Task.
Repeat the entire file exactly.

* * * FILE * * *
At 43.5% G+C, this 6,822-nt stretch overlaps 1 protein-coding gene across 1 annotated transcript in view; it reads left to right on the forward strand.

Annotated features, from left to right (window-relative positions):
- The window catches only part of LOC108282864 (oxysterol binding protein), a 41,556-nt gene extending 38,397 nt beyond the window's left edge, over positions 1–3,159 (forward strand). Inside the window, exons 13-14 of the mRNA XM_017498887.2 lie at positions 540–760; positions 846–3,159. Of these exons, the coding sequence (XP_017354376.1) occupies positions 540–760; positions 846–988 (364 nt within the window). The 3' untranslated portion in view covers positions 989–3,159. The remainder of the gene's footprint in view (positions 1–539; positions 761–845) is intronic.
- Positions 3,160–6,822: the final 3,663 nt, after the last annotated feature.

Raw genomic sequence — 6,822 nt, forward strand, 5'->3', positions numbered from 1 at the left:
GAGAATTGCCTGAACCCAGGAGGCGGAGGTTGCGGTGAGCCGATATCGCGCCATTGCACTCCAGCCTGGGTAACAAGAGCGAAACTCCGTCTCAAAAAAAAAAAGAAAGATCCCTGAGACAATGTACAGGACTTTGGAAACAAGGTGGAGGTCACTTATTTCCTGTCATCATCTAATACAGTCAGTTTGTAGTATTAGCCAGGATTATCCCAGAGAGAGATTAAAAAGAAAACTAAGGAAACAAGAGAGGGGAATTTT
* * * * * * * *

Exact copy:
At 43.5% G+C, this 6,822-nt stretch overlaps 1 protein-coding gene across 1 annotated transcript in view; it reads left to right on the forward strand.

Annotated features, from left to right (window-relative positions):
- The window catches only part of LOC108282864 (oxysterol binding protein), a 41,556-nt gene extending 38,397 nt beyond the window's left edge, over positions 1–3,159 (forward strand). Inside the window, exons 13-14 of the mRNA XM_017498887.2 lie at positions 540–760; positions 846–3,159. Of these exons, the coding sequence (XP_017354376.1) occupies positions 540–760; positions 846–988 (364 nt within the window). The 3' untranslated portion in view covers positions 989–3,159. The remainder of the gene's footprint in view (positions 1–539; positions 761–845) is intronic.
- Positions 3,160–6,822: the final 3,663 nt, after the last annotated feature.

Raw genomic sequence — 6,822 nt, forward strand, 5'->3', positions numbered from 1 at the left:
GAGAATTGCCTGAACCCAGGAGGCGGAGGTTGCGGTGAGCCGATATCGCGCCATTGCACTCCAGCCTGGGTAACAAGAGCGAAACTCCGTCTCAAAAAAAAAAAGAAAGATCCCTGAGACAATGTACAGGACTTTGGAAACAAGGTGGAGGTCACTTATTTCCTGTCATCATCTAATACAGTCAGTTTGTAGTATTAGCCAGGATTATCCCAGAGAGAGATTAAAAAGAAAACTAAGGAAACAAGAGAGGGGAATTTT